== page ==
For the past few decades, OEMs based in the U.S. have had many good reasons to ship the bulk of their manufacturing and supply chain jobs to other countries in the APAC region. The most compelling reason was that it dramatically reduced costs. Other benefits included less stringent regulations and greater convenience. The massive supply chain network they have built around the world, especially in APAC, is, in the opinion of many, a triumph of globalization.
That's all changing. The trend began its reversal about three years ago when U.S. President Barack Obama proposed tax incentives meant to encourage companies to return to the U.S. the jobs that had moved overseas. Furthermore, Obama proposed ending or severely reducing tax breaks for businesses that continue to move jobs from the U.S. to other countries. Other factors contributing to the moving of jobs from Asia to the U.S. was the increase in labor costs in some parts of that region and the more consistent pricing of raw materials, which used to be considerably more affordable in Asian countries.
Apple's move to invest $100 million in U.S.-based manufacturing the MacBook remains one of the more high profile examples of this trend. But there are other businesses that are following the tech icon's lead. For example, ET Water Systems, moved its manufacturing operations from California to China in 2005. After taking a hard look at costs such as shipping, custom duties and other fees, however, the company forged a manufacturing partnership with General Electronics Assembly, which is based in San Jose.
When he made his announcement, standing alongside executives representing aerospace, chemical and furniture industries who were in the process of building or expanding factories in the U.S., Obama heralded the advent of "insourcing," – the trend of reversing the long-term norm of outsourcing. After sustaining losses for more than a decade, the U.S. was finally adding manufacturing jobs.
As manufacturing returns, a part of its supply chain network also returns; however, it's critical that a robust reverse supply chain management (RSCM) infrastructure be easily accessible so that excess, obsolete and defective parts and products can be handled in an environmentally friendly and cost-effective way.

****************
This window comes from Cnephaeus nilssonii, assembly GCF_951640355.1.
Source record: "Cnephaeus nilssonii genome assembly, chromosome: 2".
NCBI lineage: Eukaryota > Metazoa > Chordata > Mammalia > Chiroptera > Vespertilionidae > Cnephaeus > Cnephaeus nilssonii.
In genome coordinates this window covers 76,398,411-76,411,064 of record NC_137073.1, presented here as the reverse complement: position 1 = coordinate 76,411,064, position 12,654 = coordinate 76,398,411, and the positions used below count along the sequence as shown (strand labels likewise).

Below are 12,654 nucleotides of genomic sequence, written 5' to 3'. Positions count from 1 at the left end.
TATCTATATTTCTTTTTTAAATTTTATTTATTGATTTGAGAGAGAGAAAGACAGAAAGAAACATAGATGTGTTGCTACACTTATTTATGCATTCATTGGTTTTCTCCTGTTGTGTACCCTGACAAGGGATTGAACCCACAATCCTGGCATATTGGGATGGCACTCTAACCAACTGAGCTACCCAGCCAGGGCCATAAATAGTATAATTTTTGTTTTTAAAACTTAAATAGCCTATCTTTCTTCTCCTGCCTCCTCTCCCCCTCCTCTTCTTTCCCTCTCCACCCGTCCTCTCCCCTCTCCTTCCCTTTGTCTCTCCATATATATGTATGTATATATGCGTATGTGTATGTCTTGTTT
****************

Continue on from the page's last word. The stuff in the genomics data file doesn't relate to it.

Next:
As of today, that infrastructure is not in place. That's because the decades-long exodus of manufacturing rendered it unnecessary. There was not much of a market domestically for repurposing disposed parts and products here at home in the U.S. The U.S. has focused instead primarily on raw materials recycling and simple waste management.
This lack of RSCM expertise and the services that come with it is problematic in many ways, but two are of critical importance to manufacturers returning to the U.S.
The first is that regulations go further and are more complex than those in the APAC region. In the U.S., manufacturers must comply with regulations in the areas of environmental health and safety, recycling and others.
The second major area of concern is that consumers in the U.S. simply take a more sophisticated approach to holding corporations environmentally accountable. Consumers in the U.S. want to know what's happening with their products post disposal. They want to be as kind as possible to the environment but they are also concerned about issues such as data security and privacy.
That's why it's more important than ever for manufacturers to partner with providers of a comprehensive portfolio of RSCM products and services. A few of the larger OEMs – ones that are household names the world over – are prepared to handle the RSCM function internally. However, many of the manufacturers returning all or part of their operations to the U.S. will need to work with a trusted partner to ensure that the expectations of both regulators and consumers are met. Managed correctly, the RSCM function can generate a positive financial return and become a sustainable business function instead of just an obligation and liability.